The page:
1. Katla had nothing to do with the flu in 1918-1919 or the cold winter in 1918-1919.

        The eruption started in 12 October 1918.
        The pandemic started early in January 1918 and became widespread in August 1918 (before the eruption)

        Also, the winter in 1917-1918 was extremely cold (look here, so the cold climate was actually before the eruption, and probably helped as a factor in the pandemic, as well as WWI which was then finishing.

        In summary, Katla eruption in 1918 did not cause any climate impact, or any effect in the pandemic.

      2. Also, Katla not only had NO effect in the climate, in 1918, but also NO effect in 1755.

        Read here:

        The eruption happened in October 1755. The Winter of 1754-1755 was a very cold one, as well as the following one. Apparently, the eruption did not change anything in that cold period.

        The cold was before and after the eruption. No impact from the eruption.

        Sorry to let you down. Only Laki in 1783 had a clear climatic effect (and that was because of gas, not ash).

      3. So, even the largest eruption of Katla of the past 1000 years (1755) had no impact on the weather.

        But Laki had a clear and major impact, as you can read in the historical descriptions from the following years here

        The only other eruptions that could have had a minor climatic disruption were Hekla in 1104, Oraefajokull in 1362 and Veivivotn in 1477, but the historical data is not clear for these events. Probably, if they had an effect, it was much smaller than for the Laki event.

    2. 12 october, for 24 days
      However,don’t forget it was after WW1, poor food and gas in the trenches
      Bed time now, good night folk!

      1. The spannish flu started on the 4th of March in Fort Riley, Kansas. The first victim was company cook Albert Gitchell.
        Later evidence though sugests that the virus originated in the far east as a normal flu virus of the H1N1-type (same as we’ve had the last couple of winters) and that it mutated in a swine-hearding village adjacent to Fort Riley. There is a marked peak in deaths in that village during the weeks running up to 4th of march outbreak in Fort Riley (522 cases within 5 days).
        Even though the death toll was unusually high for a influenza it was not untill august that it mutated yet again into the deadly version known as the “spanish flu”, that happened in Brest, France.
        Early 1919 the virus just disappeared. Probably due to being to effective so that pretty much everyone on the planet that could get it was immune by then.

        The reason for the deadliness is not the war, it was the virulence of the virus. The highest recorded mortality was in the pacific ocean where a sub-strain had a five time higher mortality than average european. One example eradicated 1200 islanders and left one old lady.
        The symptoms where also totally different from normal flu. First rapid onset of very high fever within hours of first starting to feel sick, massive glandular swelling, cytokine-storming then started to fill the lungs with fluid and in many cases black lumps formed on the throat and in the armpits. Ie, the victims drowned.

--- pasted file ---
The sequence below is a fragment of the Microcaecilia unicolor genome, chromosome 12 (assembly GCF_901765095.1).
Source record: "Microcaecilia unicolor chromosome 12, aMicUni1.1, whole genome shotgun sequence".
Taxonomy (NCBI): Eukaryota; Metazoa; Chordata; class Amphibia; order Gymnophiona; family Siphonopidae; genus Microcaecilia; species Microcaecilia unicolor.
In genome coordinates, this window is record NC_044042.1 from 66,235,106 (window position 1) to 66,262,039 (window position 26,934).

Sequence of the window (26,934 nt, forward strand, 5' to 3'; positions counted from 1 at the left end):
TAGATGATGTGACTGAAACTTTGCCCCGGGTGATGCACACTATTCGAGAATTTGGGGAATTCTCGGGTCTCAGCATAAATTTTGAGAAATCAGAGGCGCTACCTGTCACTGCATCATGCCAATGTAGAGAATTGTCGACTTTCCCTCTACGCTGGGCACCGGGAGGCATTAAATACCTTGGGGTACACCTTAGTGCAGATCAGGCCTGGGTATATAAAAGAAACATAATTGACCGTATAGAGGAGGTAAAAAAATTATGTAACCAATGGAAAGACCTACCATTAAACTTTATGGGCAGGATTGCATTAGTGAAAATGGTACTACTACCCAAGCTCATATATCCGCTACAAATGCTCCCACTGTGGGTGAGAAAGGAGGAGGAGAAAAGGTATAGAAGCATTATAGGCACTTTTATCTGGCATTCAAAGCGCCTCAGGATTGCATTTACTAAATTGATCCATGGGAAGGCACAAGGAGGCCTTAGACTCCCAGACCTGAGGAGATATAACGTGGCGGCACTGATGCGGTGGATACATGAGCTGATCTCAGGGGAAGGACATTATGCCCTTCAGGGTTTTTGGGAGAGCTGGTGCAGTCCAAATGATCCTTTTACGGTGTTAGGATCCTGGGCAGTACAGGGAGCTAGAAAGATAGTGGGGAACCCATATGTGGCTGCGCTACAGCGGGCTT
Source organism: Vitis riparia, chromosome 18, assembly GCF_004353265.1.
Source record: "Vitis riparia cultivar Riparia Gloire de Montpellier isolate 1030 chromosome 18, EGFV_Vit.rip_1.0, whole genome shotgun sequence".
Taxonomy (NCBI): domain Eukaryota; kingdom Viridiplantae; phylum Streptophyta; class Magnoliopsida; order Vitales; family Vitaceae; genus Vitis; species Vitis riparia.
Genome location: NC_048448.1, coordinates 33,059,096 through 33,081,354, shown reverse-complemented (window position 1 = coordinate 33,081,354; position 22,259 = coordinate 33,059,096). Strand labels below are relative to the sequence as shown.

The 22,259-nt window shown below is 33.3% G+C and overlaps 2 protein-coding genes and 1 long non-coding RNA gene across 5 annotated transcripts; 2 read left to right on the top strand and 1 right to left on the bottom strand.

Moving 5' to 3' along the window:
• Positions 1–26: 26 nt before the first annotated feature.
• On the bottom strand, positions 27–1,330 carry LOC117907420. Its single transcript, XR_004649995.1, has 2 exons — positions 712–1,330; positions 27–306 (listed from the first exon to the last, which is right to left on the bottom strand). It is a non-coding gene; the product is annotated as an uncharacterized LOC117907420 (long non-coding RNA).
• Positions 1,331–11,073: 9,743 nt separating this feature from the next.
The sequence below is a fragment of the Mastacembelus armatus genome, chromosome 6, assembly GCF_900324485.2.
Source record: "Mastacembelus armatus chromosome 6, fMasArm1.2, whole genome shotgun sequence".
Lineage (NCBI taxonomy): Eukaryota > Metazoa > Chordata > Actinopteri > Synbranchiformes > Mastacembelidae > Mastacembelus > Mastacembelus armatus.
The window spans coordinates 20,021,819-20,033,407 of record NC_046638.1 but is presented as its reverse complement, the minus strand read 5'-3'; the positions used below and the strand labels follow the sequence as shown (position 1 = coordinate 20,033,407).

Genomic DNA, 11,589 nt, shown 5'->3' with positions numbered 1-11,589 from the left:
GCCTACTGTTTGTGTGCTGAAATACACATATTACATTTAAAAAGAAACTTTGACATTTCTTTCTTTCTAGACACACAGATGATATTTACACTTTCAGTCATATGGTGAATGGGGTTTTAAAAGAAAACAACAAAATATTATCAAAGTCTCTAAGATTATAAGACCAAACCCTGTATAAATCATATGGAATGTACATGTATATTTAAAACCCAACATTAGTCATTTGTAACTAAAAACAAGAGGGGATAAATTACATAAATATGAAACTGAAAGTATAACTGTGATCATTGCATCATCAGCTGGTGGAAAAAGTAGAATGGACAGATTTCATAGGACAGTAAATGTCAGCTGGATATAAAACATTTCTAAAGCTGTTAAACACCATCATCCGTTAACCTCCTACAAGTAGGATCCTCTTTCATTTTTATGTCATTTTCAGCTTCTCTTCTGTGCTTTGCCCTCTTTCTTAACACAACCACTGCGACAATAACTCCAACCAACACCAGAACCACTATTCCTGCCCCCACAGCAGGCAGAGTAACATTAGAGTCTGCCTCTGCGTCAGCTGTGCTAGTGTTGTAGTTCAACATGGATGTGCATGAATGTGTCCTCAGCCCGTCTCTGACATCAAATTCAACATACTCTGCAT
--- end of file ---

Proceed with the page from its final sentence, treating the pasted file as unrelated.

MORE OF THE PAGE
The pattern of infection was also different, it mainly killed people in the ages of 16-30 due to their immuno-defence system being strong enough to cause a deadly cytokine-storm.

        Or in more mundane words… It was a bad momma of a flu.

        Spent my idle married years listening to my ex-wife who pretty much wrote the book on H1N1 influenzas. She might have been the only one who was happy in her little researcher ways when it returned… After all she had patents on its genetic sequencing…

      2. What killed the victims in the end was the massive over-reaction of the immune system. This was also called “cytokine storm” by one of the researchers.

      3. There is much evidence (some very recent) to suggest that secondary pneumonia was also a substantial factor in the mortality rate; the ‘cytokine storm’ and epithelial cell death allowed bacteria to take hold, along with some other significant factors in terms of immune response (virological infection increase susceptibility to secondary bacterial infection) which meant that the body’s bacterial defences did/do not kick in as they should; hence what little forensic evidence of H1N1 from 1918 there is shows a near 80% signature for presence of aggressive pneumonia co-infection.

        Better stop there before I go way off topic (this is my field too – Carl – be very interesting to chat to your wife!! Presumably she is also working on H5N1?).

    3. Karen, the twin reasons why this flu was so deadly are 1) Europe had been at war and most populations were under- and malnourished, reducing their resistance to microbe invasions, and 2) this most likely coincided with a new strain of the influenza virus.

      If you go back to the Tambora-induced “Year without a summer” 1815, the effects on the population were worst in Europe because Europe had been devastated by 20 years of warfare, the Revolutionary and Napoleon Wars. Again, malnourishment exacerbated the effects of that volcanic eruption.

      1. The 1918 strain was new (H1N1) and both highly contagious (there are estimations that around 50% of the entire world population of that time where infected) and had high mortality (around 2% if I remember correct). All three facts together make it a real killer.
        We can be pretty glad that the avian flu outbreak two years ago (AH5N1) had only two of these features: Beeing new and highly contagious. Otherwise there would have been a really serious outbreak then.

      2. The avian flu outbreak was not that severe (weorldwide), as the virus was too good in kiling the patients! If you think about it from the evolutionary point of view, the ideal flu virus would have 1. very efficient spreading machanism, and 2. does not kill the host too soon (to help spreading). Some experts claim, that if the patient is killed in less than a week, is will make spreading much harder, and the epidemia more or less local. Those same experts have said, that a killing time of two weeks or longer wouyld be ideal to cause a pandemic.